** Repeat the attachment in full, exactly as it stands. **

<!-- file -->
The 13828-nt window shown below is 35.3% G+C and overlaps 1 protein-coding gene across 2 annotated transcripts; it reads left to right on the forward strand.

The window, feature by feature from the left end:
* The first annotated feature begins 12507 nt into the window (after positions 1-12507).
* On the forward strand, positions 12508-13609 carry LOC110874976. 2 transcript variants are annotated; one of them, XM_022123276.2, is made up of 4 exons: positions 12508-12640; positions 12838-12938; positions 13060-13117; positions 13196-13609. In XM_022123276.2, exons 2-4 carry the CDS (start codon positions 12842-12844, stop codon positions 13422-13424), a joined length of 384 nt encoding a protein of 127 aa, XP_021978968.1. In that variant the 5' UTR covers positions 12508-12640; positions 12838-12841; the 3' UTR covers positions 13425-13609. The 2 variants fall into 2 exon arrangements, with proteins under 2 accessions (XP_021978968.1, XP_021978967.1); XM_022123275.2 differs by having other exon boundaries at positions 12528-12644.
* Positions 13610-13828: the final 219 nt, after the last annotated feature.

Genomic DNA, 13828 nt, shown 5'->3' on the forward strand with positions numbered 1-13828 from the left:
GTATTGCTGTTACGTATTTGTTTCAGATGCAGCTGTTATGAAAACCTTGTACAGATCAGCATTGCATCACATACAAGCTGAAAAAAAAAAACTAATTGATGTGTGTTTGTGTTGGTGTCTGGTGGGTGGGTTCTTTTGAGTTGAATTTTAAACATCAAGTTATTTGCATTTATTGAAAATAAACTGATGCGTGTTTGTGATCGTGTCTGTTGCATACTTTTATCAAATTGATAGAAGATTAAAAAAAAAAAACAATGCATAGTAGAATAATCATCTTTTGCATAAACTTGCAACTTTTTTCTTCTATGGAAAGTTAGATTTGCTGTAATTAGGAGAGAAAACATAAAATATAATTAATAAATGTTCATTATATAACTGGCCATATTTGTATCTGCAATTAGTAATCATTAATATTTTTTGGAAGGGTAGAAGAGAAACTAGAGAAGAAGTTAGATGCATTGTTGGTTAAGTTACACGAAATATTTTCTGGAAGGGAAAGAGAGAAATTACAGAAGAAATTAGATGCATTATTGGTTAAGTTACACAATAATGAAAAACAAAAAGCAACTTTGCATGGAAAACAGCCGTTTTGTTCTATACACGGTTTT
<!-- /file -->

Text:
The 13828-nt window shown below is 35.3% G+C and overlaps 1 protein-coding gene across 2 annotated transcripts; it reads left to right on the forward strand.

The window, feature by feature from the left end:
* The first annotated feature begins 12507 nt into the window (after positions 1-12507).
* On the forward strand, positions 12508-13609 carry LOC110874976. 2 transcript variants are annotated; one of them, XM_022123276.2, is made up of 4 exons: positions 12508-12640; positions 12838-12938; positions 13060-13117; positions 13196-13609. In XM_022123276.2, exons 2-4 carry the CDS (start codon positions 12842-12844, stop codon positions 13422-13424), a joined length of 384 nt encoding a protein of 127 aa, XP_021978968.1. In that variant the 5' UTR covers positions 12508-12640; positions 12838-12841; the 3' UTR covers positions 13425-13609. The 2 variants fall into 2 exon arrangements, with proteins under 2 accessions (XP_021978968.1, XP_021978967.1); XM_022123275.2 differs by having other exon boundaries at positions 12528-12644.
* Positions 13610-13828: the final 219 nt, after the last annotated feature.

Genomic DNA, 13828 nt, shown 5'->3' on the forward strand with positions numbered 1-13828 from the left:
GTATTGCTGTTACGTATTTGTTTCAGATGCAGCTGTTATGAAAACCTTGTACAGATCAGCATTGCATCACATACAAGCTGAAAAAAAAAAACTAATTGATGTGTGTTTGTGTTGGTGTCTGGTGGGTGGGTTCTTTTGAGTTGAATTTTAAACATCAAGTTATTTGCATTTATTGAAAATAAACTGATGCGTGTTTGTGATCGTGTCTGTTGCATACTTTTATCAAATTGATAGAAGATTAAAAAAAAAAAACAATGCATAGTAGAATAATCATCTTTTGCATAAACTTGCAACTTTTTTCTTCTATGGAAAGTTAGATTTGCTGTAATTAGGAGAGAAAACATAAAATATAATTAATAAATGTTCATTATATAACTGGCCATATTTGTATCTGCAATTAGTAATCATTAATATTTTTTGGAAGGGTAGAAGAGAAACTAGAGAAGAAGTTAGATGCATTGTTGGTTAAGTTACACGAAATATTTTCTGGAAGGGAAAGAGAGAAATTACAGAAGAAATTAGATGCATTATTGGTTAAGTTACACAATAATGAAAAACAAAAAGCAACTTTGCATGGAAAACAGCCGTTTTGTTCTATACACGGTTTT